TV

Danny Boyle's Sex Pistols TV show proves the filth and fury endures

Oscar-winner Danny Boyle's six-part series chronicles the highs and lows of the punk icons' extraordinary story

Sex Pistols TV show

Shooting stars: Toby Wallace (as Steve Jones), Louis Partridge (Sid Vicious), Anson Boon (Johnny Rotten) and Jacob Slater (Paul Cook). Photo: Miya Mizuno/FX

In 1977, we witnessed the ultimate culture clash. As millions came together to celebrate Queen Elizabeth II’s Silver Jubilee, with flared trousers and bunting the order of the day at street parties across the country, the punk movement in the UK reached its zenith. All this played out against a backdrop of rampant inflation.

When the Sex Pistols released God Save the Queen to coincide with that Jubilee, the establishment went into full moral panic mode. The song, which featured some of the most provocative pop lyrics ever penned (“God Save the Queen / A fascist regime”), was banned by the BBC and commercial radio stations. Pop charts were rigged lest Her Maj was listening to Radio 1 and choked on her cornflakes. Big retailers including WHSmith and Boots refused to stock the single. Newspapers were full of outrage and venues refused to allow the band to play.

The Sex Pistols were signed by A&M records, with great pomp and circumstance near Buckingham Palace then dropped six days later. Copies of God Save the Queen were pulped bar a few, which trade for thousands these days. Virgin Records stepped in; Richard Branson toying with cultural carnage before saving up enough money to buy an island.

The Sex Pistols’ infamous live gig on a Thames cruiser, devised by Malcolm McLaren to provoke maximum fury, turned into pure chaos. The police tried to intervene and photographs captured the clash. McLaren was delighted – this was the moment that the Sex Pistols made most sense. And it was all downhill from there.

The Sex Pistols are re-releasing their most infamous song to coincide with the Platinum Jubilee. Of course they are. It still looks incredible. Jamie Reid’s artwork remains simply, symbolically powerful. But of course, it also feels like a cash-in – rebellion repackaged as titillation, repurposed as entertainment. A toothless exercise in mock rock shockery.

https://www.youtube.com/watch?v=9KhxwG0eCiE

More interesting, perhaps, is an origins story of the Sex Pistols, directed by Danny Boyle and airing on Disney+. The six-part series is based on  Sex Pistols guitarist Steve Jones’s 2016 memoir Lonely Boy. John Lydon is furious about it – which means it must be worth at least some of our attention. 

Their alienation was real. The lack of opportunity was real. Jones was poor, illiterate, alone, damaged. Like Lydon, he was a punk with or without the band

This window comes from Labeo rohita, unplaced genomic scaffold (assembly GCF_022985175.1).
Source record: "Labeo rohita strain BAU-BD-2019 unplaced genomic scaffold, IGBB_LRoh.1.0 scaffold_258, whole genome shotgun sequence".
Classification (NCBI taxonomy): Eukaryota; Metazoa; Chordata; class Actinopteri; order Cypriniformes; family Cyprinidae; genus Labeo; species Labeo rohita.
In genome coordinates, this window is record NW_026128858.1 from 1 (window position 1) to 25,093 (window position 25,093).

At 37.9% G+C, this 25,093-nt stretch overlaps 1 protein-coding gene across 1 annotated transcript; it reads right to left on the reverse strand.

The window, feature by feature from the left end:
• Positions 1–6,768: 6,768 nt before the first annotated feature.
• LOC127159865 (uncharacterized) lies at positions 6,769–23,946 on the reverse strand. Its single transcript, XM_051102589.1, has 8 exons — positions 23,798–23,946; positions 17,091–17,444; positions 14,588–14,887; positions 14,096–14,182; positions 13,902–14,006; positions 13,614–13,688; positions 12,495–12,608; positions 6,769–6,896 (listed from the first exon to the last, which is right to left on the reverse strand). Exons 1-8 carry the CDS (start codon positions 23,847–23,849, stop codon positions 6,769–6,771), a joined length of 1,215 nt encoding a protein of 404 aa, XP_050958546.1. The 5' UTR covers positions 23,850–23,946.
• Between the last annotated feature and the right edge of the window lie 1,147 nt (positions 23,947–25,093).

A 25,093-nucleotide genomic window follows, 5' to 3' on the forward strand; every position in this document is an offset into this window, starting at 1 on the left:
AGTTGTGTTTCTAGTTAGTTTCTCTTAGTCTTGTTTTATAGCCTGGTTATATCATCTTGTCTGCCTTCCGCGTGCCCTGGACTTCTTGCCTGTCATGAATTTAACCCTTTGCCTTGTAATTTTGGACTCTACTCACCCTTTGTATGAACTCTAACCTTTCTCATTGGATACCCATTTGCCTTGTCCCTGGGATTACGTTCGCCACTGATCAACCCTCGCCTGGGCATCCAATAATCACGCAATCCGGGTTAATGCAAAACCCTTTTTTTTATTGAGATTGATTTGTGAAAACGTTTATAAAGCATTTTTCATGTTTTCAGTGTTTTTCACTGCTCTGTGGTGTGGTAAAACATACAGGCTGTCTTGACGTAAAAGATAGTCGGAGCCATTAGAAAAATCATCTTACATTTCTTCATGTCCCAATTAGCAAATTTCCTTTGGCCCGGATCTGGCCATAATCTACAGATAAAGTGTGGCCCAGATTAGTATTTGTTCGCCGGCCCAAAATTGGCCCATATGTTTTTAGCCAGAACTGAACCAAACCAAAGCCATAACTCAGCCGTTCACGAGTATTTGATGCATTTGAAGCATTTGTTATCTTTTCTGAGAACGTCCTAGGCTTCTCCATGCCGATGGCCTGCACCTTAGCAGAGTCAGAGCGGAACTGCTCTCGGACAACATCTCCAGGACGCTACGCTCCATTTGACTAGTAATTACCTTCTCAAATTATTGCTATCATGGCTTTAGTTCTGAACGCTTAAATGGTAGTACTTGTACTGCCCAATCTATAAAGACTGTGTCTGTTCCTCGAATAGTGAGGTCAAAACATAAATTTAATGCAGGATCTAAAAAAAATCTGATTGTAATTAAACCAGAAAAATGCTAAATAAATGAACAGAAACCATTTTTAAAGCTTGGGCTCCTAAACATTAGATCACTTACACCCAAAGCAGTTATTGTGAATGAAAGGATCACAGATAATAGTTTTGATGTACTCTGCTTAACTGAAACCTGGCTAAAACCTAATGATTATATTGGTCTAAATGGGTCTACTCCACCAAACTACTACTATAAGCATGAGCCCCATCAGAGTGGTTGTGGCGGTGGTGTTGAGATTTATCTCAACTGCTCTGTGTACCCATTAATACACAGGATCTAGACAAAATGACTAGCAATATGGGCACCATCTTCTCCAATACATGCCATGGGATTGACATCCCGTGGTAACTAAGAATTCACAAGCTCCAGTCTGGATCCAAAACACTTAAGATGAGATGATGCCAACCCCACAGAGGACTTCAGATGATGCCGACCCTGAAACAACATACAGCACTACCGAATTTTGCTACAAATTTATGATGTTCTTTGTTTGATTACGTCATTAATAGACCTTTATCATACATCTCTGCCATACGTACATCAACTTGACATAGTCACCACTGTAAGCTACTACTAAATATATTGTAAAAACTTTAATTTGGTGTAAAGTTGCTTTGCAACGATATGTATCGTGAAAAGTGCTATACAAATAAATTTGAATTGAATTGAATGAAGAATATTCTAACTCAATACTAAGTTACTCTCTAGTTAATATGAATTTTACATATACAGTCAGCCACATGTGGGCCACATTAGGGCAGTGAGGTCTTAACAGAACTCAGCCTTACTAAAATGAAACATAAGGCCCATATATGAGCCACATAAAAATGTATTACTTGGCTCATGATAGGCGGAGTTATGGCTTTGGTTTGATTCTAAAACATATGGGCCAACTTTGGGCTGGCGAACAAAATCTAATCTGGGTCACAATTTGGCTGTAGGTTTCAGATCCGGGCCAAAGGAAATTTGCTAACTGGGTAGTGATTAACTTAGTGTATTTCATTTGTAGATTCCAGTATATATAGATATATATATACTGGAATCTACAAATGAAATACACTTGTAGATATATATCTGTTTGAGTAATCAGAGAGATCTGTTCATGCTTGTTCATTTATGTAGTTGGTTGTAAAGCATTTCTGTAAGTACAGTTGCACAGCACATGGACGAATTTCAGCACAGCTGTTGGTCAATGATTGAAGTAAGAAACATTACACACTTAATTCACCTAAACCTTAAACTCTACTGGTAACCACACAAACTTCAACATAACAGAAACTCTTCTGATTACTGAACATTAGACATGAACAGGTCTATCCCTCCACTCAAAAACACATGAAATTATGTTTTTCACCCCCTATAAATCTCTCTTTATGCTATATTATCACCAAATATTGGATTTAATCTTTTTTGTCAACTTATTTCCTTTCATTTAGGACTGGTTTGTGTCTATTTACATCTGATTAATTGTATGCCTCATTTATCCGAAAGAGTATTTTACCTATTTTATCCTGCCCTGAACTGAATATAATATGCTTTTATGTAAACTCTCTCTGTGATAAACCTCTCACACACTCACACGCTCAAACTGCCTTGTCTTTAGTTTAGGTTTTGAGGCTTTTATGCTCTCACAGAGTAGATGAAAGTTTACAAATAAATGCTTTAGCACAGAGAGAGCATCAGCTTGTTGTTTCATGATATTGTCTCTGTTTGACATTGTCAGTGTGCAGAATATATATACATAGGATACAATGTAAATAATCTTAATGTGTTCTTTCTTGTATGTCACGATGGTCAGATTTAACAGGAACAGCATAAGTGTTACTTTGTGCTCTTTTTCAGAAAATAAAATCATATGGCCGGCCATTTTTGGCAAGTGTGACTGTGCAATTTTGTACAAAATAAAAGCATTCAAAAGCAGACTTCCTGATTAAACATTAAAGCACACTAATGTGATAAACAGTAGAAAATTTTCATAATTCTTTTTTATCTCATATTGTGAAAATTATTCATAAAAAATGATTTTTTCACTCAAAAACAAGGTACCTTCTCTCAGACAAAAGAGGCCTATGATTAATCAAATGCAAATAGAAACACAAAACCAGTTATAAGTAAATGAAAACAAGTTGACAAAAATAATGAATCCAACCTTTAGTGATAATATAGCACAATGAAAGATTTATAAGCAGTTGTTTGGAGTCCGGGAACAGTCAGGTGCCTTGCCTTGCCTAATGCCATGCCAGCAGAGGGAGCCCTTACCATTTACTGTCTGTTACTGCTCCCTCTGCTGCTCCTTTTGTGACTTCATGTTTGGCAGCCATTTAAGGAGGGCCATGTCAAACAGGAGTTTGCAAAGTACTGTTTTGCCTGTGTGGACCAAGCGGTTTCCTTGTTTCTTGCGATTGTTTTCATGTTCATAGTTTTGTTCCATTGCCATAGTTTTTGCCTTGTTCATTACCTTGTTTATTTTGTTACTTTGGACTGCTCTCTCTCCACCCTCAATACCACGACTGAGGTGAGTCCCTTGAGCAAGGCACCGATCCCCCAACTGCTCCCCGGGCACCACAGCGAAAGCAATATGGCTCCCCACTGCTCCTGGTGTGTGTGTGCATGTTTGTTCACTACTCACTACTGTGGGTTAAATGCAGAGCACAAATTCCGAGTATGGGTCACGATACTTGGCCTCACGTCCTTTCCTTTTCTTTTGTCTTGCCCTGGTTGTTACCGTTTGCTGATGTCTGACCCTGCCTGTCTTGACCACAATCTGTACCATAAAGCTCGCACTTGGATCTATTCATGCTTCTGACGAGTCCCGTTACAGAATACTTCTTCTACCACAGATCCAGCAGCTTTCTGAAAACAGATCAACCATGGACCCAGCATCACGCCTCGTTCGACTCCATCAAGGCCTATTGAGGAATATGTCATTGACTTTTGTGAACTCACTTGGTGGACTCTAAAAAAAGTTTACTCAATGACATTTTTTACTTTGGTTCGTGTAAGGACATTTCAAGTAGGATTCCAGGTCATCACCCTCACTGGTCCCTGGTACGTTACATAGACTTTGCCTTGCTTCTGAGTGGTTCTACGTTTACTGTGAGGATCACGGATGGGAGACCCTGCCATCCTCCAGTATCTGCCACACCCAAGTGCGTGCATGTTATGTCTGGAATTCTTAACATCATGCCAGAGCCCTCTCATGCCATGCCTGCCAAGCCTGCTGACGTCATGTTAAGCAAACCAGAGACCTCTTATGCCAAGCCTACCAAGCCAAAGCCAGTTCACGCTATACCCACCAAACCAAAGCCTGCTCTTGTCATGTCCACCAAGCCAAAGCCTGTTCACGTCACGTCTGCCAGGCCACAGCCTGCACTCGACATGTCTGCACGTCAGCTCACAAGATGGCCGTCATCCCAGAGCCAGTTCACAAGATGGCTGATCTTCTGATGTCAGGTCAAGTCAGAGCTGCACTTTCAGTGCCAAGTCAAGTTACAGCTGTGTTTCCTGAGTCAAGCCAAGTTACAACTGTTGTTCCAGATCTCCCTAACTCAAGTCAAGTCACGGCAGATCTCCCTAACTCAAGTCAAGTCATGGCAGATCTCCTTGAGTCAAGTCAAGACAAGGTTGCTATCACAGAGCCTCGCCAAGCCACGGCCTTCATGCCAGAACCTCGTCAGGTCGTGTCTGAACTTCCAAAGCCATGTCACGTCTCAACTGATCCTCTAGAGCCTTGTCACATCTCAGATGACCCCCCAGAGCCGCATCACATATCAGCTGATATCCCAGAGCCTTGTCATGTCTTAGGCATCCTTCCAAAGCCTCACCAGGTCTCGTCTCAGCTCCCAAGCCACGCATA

And Pistol doesn’t hang around in setting out its stall. “Everything is falling apart. And all us poor fuckers who have got nothing are supposed to just stand there and shut up and sing God Save the Queen. That’s sort of mental.” So says Jones, played by rising star Toby Wallace, in the opening episode. 

It’s the moment impresario McLaren decides he can work with Jones, build a band around him, monetise his alienation while creating chaos across the country. If only Jones didn’t have such terrible stage fright – brought on by an abusive childhood – it would have been his face and voice leading the band.

“Ruffians like you excite me,” grins McLaren – played, very well, by Love Actually alumnus Thomas Brodie-Sangster. “I don’t want to fuck you – I want you to fuck the world. Viv and I want to create a revolution inspired by the raw authenticity of forgotten kids like you.”

Across six episodes, we watch the rise and fall of the UK punk pioneers. It’s funny, and possibly better viewed as a comedy at times. But we see their alienation was real. The lack of opportunity was real. Jones was poor, illiterate, alone, damaged. Like Lydon, he was a punk with or without the band. 

Early scenes show Jones stealing equipment from the Hammersmith Odeon music venue – including a microphone still smudged with Ziggy Stardust’s lipstick. We witness his fateful first meeting with Chrissie Hynde (played compellingly by Sydney Chandler – in fact, many will wish the drama centred on her story rather than that of Jones) at McLaren and Vivienne Westwood’s Sex emporium on King’s Road, where we also find Maisie Williams brilliantly playing the late Jordan. We marvel at the commitment of the Bromley contingent. Outrage and boredom hand-in-hand in the Kent suburbs.

John Lydon (known back then as Johnny Rotten)’s unique voice and outlook are captured by young actor Anson Boon. There is the chaos with Sid Vicious – and the awful treatment of Nancy Spungen by his bandmates and McLaren even before her drug-fuelled murder. Everything good and terrible about punk is here.

As millions celebrate the Queen’s Platinum Jubilee, many will recall two incomprehensibly incompatible worlds coming together in 1977. 

“It would have amused Malcolm McLaren so much that the Sex Pistols ended up on Disney,” Danny Boyle said at the global premiere in London last week. A punk story playing on Disney+ (hardly synonymous with rebellion and anarchy, right kids?) suggests the establishment won. They always do. When rebellion, however orchestrated and monetised, goes up against cold hard cash, put your cash on the cash every time. 

But it’s more complicated than that. Look past some of the silliness and Danny Boyle’s skilful telling of this story shows a little of why the sound and the fury continues to echo to this day.

Pistol is available on Disney+ from May 31
@adey70

This article is taken from The Big Issue magazine, which exists to give homeless, long-term unemployed and marginalised people the opportunity to earn an income. To support our work buy a copy!

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